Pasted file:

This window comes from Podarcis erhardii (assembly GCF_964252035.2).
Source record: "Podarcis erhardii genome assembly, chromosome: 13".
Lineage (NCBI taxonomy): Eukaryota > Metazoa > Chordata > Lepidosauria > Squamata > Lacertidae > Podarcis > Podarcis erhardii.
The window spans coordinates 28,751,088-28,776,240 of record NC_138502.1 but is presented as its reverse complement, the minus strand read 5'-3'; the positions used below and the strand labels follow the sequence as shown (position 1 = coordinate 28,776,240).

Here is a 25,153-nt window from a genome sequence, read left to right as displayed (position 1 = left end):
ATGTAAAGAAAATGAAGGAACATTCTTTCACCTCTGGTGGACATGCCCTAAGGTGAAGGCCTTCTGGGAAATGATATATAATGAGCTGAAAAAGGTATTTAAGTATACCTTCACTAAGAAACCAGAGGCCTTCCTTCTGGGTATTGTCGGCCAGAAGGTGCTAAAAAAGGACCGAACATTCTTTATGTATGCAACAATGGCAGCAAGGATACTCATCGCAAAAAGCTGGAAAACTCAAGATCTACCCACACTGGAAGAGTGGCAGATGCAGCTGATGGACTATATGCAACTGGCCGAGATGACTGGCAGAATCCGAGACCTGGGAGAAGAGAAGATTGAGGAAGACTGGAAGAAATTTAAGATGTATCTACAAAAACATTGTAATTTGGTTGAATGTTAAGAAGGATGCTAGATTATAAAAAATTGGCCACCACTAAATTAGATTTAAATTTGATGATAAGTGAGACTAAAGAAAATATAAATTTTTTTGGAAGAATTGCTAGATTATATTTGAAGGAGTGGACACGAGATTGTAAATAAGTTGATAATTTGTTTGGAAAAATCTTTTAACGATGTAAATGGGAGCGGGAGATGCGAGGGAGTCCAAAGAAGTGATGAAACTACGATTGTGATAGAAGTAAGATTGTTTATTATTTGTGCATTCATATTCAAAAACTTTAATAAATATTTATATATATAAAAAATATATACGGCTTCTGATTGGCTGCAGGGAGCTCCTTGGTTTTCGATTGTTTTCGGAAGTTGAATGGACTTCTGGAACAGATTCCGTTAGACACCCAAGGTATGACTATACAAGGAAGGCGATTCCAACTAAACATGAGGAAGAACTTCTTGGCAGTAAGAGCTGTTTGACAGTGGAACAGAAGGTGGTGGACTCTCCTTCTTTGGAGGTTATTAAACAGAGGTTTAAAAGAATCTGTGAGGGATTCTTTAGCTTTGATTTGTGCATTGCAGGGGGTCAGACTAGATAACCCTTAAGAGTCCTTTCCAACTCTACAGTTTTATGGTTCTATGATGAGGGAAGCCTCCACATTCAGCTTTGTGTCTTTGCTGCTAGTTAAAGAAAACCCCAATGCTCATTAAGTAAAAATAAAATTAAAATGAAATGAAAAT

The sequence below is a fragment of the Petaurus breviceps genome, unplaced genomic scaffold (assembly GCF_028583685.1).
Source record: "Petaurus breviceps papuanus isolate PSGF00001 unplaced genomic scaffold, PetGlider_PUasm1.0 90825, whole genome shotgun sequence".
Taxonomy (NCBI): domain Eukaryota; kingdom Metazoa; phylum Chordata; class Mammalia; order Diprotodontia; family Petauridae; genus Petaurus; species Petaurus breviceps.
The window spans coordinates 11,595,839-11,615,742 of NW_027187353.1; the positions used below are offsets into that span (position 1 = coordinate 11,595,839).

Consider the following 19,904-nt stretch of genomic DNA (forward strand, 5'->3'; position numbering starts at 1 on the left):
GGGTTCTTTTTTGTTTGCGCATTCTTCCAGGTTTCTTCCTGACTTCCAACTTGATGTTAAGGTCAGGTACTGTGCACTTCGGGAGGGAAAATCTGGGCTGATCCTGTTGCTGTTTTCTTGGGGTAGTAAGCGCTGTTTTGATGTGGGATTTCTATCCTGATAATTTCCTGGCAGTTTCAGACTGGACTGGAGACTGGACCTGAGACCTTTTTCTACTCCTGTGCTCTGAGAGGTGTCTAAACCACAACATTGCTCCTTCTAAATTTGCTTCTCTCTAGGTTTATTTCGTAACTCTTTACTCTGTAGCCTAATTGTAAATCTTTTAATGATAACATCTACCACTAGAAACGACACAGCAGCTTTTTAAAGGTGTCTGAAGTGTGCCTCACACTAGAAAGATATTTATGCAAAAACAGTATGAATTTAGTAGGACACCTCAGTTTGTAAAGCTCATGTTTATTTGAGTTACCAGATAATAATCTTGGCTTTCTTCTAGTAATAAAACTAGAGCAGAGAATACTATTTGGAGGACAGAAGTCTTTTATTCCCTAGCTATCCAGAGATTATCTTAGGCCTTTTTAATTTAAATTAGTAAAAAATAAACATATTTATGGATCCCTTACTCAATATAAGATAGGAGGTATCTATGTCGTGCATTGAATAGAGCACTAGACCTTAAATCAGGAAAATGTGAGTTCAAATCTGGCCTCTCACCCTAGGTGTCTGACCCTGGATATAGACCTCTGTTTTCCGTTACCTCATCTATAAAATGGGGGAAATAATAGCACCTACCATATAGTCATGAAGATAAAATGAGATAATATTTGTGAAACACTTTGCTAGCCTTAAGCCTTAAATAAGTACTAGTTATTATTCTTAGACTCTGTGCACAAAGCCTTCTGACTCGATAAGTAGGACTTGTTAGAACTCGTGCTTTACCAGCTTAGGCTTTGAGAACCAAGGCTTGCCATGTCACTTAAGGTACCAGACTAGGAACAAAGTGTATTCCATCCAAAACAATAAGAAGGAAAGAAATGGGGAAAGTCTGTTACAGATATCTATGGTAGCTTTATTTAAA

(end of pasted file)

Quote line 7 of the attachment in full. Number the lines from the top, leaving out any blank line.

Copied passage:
The sequence below is a fragment of the Petaurus breviceps genome, unplaced genomic scaffold (assembly GCF_028583685.1).